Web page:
A variety of client devices other than personal computers can also be used. For example, the client device 10 can comprise a variety of typically handheld wireless communications devices such as, e.g., mobile phones, PDAs (personal digital assistants) and other mobile Internet appliances. As is well known, these devices can access Web servers via a WAP (Wireless Application Protocol) gateway 18. WAP is supported by a variety of operating systems, including those particularly engineered for handheld devices. WAP enabled devices commonly run a micro-browser, which is a browser with a small file size that can accommodate the typically low memory constraints of handheld devices and the low-bandwidth constraints of a wireless-handheld network. Although WAP supports HTML and XML (extensible markup language), the WML (wireless markup language, an XML application) is particularly devised for small screens and one-hand navigation without a keyboard. WML is scalable from two-line text displays through larger graphic screens found on devices such as PDAs. The content to be displayed on the handheld devices is stored on a Web server 16 and is accessible via a cellular network and a WAP gateway 18 between the cellular network and the Internet 14.
 Mobile Internet appliances 10 typically have small display screens. Often, the content transmitted to those devices is too large to fit into the available display area. For example, there may be a large number of ‘hits’ in a search engine query, which might not all fit on the available display space. Users can examine the entire result of the search typically by scrolling down the list. Scrolling, however, is generally a tedious and time consuming process. In addition, items at the top of the list may be unwarrantedly favored as users will typically not scroll very far down the list.
 This problem also often exists with client devices like personal computers 12, which have larger display screens. Results returned from a search engine queries often do not fit the larger display screens. In addition, the user might choose to have the results displayed on only some small dedicated portion of the display. This could, e.g., be a rectangular area located somewhere on the user's screen. Users may choose to type or otherwise enter a search request within the dedicated space, and have the results also displayed in the space. Because of the small size of the dedicated space, users must typically scroll through search results.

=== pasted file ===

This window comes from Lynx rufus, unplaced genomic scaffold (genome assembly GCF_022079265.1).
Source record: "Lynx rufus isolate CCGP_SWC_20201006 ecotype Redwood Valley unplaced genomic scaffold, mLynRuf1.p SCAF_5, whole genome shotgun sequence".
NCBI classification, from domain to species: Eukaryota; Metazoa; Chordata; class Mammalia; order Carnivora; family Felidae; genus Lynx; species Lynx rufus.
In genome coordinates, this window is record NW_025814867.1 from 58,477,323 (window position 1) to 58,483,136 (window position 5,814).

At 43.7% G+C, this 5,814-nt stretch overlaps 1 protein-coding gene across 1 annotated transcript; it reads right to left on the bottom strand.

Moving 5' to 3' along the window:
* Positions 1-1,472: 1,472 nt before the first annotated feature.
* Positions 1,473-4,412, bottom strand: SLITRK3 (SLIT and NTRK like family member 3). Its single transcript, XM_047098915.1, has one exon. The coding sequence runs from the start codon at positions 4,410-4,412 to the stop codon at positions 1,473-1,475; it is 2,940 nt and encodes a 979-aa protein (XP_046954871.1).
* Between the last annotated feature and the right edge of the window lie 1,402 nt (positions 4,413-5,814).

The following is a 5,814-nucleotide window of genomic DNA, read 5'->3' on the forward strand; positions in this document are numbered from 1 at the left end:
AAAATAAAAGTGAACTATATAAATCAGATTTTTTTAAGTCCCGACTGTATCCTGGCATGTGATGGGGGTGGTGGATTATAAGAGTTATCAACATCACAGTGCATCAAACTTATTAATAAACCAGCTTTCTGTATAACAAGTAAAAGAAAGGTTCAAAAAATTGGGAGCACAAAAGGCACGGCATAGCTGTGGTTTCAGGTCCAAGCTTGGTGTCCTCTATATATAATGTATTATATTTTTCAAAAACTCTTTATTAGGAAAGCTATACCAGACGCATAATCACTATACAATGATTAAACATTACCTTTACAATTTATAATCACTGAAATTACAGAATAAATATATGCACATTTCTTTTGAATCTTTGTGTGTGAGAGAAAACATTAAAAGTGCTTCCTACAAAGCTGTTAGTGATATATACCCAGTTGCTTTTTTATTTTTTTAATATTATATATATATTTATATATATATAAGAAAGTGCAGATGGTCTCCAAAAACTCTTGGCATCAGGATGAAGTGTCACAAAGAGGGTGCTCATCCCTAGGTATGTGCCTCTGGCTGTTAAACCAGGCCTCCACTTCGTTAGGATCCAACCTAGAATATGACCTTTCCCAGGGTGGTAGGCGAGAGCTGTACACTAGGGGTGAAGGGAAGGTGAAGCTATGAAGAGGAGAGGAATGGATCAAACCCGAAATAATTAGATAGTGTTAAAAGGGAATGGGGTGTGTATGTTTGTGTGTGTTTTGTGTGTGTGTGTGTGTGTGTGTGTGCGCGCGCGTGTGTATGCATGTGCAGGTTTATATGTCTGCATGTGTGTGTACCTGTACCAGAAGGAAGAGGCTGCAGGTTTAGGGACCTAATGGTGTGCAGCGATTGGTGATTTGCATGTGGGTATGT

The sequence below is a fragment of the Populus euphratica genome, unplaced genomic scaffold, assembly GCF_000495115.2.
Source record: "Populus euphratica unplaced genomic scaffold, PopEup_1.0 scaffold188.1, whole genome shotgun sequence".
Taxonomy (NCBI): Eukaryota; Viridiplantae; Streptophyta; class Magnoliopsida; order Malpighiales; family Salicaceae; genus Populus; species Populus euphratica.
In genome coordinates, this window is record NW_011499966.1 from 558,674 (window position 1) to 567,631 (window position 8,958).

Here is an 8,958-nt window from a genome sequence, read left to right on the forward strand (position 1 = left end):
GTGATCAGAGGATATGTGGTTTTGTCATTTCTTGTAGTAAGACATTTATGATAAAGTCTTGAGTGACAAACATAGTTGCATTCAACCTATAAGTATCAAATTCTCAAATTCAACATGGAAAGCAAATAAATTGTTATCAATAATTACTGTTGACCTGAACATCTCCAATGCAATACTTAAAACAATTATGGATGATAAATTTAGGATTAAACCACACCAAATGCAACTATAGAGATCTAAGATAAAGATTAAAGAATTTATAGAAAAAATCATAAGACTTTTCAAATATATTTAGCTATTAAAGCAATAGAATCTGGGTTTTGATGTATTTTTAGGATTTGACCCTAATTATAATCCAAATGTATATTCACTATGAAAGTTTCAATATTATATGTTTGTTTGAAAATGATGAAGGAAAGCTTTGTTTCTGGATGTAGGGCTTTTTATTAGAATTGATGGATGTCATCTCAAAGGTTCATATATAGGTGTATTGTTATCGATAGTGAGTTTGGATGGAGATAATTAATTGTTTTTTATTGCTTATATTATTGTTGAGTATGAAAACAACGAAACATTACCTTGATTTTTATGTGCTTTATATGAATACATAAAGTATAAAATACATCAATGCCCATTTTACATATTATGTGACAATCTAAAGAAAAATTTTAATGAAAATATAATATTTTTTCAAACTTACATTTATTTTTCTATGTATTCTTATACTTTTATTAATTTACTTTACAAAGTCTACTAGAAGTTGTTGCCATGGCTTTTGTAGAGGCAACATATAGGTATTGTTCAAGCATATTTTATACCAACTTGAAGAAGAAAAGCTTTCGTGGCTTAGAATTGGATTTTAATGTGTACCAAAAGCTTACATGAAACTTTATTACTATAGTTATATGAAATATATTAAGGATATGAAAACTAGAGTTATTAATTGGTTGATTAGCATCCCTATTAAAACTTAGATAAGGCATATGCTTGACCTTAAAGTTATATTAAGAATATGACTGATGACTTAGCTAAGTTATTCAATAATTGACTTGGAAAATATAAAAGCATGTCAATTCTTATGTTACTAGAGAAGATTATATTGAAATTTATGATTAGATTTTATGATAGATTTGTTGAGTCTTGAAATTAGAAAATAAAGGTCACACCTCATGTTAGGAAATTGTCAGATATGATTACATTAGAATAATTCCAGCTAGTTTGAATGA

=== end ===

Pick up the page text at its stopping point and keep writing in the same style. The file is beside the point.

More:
The inventive system avoids the need for scrolling by transmitting to users only a limited group or subset of items out of a larger group of all possible results responsive to some given query. The limited group of items are then all displayed together at one time on the user's screen. FIG. 2 is an example of a display screen 30 of a handheld Internet device 10 showing three advertisements 32, 34, 36 displayed in prime space in response, e.g., to a query from a user for a restaurant in a given location.
 The system determines which items to display at a time in a manner satisfying display requirements associated with those items. If the content item is an advertisement, a display requirement might be specified by the advertiser indicating a certain number of impressions (i.e., the number of times an advertisement is displayed) over a certain time period. These requirements are typically specified in contracts between the advertiser and the content delivery system.
 In accordance with the present invention, advertisements are transmitted in a display format in such a way so as to satisfy the requirements of multiple advertisers. In accordance with a preferred embodiment of the invention, the requirements comprise a “relative guarantee,” which generally assures the frequently an advertisement is displayed relative to all other possible results. In particular, the requirement specifies a ratio of the number of all cases when the content is shown to the number of all cases when it could have been shown (i.e., when it is a possible result of a query).
 For example, a search engine could be used to search a database of restaurants. Users might query the database for restaurants with specific attributes, e.g., entrees less than $30 or a given location. A merchant, say restaurant ‘X’, may specify, e.g., one or more of the following requirements in a contract with the content delivery system:
 1. For 100% of all queries for restaurant ‘X’, one of the items must be restaurant ‘X’;
 2. For at least 40% of all queries for coffee bars, restaurant ‘X’ must be displayed; and
 3. For at least 30% of all queries for desserts, restaurant ‘X’ must be displayed.
 The relative frequency with which each advertisement can be displayed is, limited by preexisting commitments made to deliver other advertisements and the size of the display area. The available capacity should be considered in contracting with an advertiser to avoid overselling.
 The system in accordance with the invention determines how content is to be displayed in response to given queries in a manner such that requirements associated with multiple content items are satisfied. FIG. 3 illustrates the general process for scheduling content delivery in accordance with a preferred embodiment of the invention. At step 50, an answer set is determined containing all items responsive to a given query. For example, if a user initiates a search for all restaurants in a given location, the answer set would comprise all advertisements the system has contracted to deliver of restaurants at that location. At step 52, the number of items in a subset is determined. This is generally based on how many items can be reasonably displayed at a time on the user display device. At step 54, weights are assigned to each item in the answer set. The weights correspond to the relative frequency with which the item is required to be displayed. An item required to be displayed more frequently will have a higher weight.